The nation affectionately calls him “Mahatma “, “Bapuji” and “Father of the Nation”. Yes, Mahatma Gandhi was the one who led India’s freedom struggle. He was born Mohandas Karamchand Gandhi on 2nd October 1869, at Porbandar in Gujarat.
His school life years were spent in Rajkot. Later, he went to England to become a barrister.
Gandhiji then went to South Africa to practices law. There he saw how inhumanly the Government treaded the Indians and the blacks.
He took up their cause and protested against the government. He was able to get some reforms passed for the Indians living there.
It was in South Africa that he developed a new method of opposing injustice, known as “Satyagraha. This was a form of non-violent struggle against injustice.
Mahatma Gandhi returned to India in 1995 and joined the nationalist movement. After the death of Lokmanya Tilak, Gandhiji took up the leadership of the freedom struggle against the British Government.
He also fought against various social evils in India. He fought particularly against untouchability and worked for Hindu-Muslim unity.
Gandhiji stood for the principles of truth, equality, justice, non-violence (ahimsa) and brotherhood.
He was assassinated on January 30th, 1948 by Nathuram Godse. His teachings are valid and valuable even today. The nation will always remember him and respect him.
Mahatma Gandhi’s views about education are important. He laid stress on the dignity of labour and on learning by doing.
Mahatma Gandhi Family
Mahatma Gandhi wife name was Kasturba Gandhi. Bapu has four children, Harilal, Manilal, Ramdas, and Devdas.
Short History of Mahatma Gandhi
After the death of Lokmanya Tilak in 1920, the reins of the national movement passed on to Mahatma Gandhi. Under his influential leadership, the base of national movement widened further. A new phase began in the Indian freedom struggle.
Gandhiji’s work in South Africa
Gandhiji began his work in South Africa. In Africa, the black people and the Indian residents were subjected to injustice and tyranny by the British Government. Mahatma Gandhi opposed this injustice and secured justice for the people there by leading them on the path of satyagraha.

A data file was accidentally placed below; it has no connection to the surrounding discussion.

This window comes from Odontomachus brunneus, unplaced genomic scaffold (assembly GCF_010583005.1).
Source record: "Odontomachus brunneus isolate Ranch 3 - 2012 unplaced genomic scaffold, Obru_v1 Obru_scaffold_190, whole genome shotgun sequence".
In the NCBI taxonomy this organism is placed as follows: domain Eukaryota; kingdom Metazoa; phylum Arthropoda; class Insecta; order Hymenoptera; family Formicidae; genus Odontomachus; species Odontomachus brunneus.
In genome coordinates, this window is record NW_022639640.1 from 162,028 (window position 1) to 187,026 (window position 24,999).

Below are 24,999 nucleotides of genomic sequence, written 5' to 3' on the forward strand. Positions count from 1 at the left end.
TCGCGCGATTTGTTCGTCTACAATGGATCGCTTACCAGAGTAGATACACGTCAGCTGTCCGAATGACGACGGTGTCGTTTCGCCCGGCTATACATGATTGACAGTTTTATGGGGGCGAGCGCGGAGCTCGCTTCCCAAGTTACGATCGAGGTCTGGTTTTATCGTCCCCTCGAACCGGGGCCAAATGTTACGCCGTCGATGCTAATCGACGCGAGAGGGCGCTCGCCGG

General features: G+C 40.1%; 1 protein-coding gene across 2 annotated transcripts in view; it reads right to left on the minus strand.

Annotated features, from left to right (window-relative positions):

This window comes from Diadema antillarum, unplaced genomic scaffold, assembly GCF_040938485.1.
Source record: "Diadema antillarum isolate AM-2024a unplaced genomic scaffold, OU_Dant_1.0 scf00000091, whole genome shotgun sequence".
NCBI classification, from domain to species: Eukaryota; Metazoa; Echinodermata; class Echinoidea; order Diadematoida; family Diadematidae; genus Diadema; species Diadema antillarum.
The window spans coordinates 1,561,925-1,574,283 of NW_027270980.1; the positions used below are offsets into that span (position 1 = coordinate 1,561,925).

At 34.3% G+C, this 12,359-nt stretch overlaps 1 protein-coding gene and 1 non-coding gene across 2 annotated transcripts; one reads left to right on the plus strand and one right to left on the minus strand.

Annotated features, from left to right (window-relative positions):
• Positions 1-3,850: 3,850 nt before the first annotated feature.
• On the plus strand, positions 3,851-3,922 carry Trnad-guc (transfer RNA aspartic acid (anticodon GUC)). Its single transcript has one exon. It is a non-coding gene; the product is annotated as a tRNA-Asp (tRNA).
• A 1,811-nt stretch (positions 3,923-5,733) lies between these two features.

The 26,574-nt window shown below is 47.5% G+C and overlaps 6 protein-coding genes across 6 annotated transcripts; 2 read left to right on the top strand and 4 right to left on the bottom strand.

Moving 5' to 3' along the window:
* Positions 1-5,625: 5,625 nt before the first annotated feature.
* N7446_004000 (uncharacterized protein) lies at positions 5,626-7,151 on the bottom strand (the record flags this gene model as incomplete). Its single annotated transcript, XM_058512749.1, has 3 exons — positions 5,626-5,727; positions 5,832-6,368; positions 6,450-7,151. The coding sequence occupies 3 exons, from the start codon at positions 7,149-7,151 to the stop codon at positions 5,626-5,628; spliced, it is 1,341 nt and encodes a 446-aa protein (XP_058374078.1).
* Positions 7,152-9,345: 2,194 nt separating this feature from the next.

Gandhiji used the novel technique of satyagraha for the first time in India. The aim of satyagraha is to make the person who inflicts injustice on others aware of the truth and justice of the matter and thus to bring about a transformation in his or her opinion.
The Dandi March movement
Gandhiji decided to launch the salt satyagraha at Dandi in Gujarat. On the 12th of March, 1930 Gandhiji set out from Sabarmati Ashram with 78 of his followers for launching the salt satyagraha. Along with others, Sarojini Naidu and Mithuben Petit also accompanied him.
In his march from Sabarmati to Dandi covering a distance of 385 kilometers, people joined him in very large numbers. On the 6th of April, Gandhiji picked up the salt on the seashore at Dandi and broke the Salt Act. From this incident, Nationwide Civil Disobedience Movement began.
Short Paragraph on Mahatma Gandhi
Mohandas Karamchand Gandhi is also known as the “Father of the Nation”. Most Indians call him “Bapu” out of their loves and affection for him. He was born on 2nd October, 1869 at Porbandar in Gujarat. His father was the Diwan of Rajkot.
He got married to Kasturba, when he was only 12 years old. He was sent to England for higher studies. Gandhiji returned to India as a barrister in 1891. In 1893, he went to South Africa. There he fought for the rights of the Indians.
Gandhiji lived like a saint. He was a true example of “Simple Living and High Thinking”. Even in free India he did not accept any post. He was a good writer too. He edited a newspaper. “My Experiments with Truth was written by him.
Gandhiji was shot dead on 30th January, 1948 by Nathu Ram Godse. The Father of the Nation passed away, leaving behind a sad nation.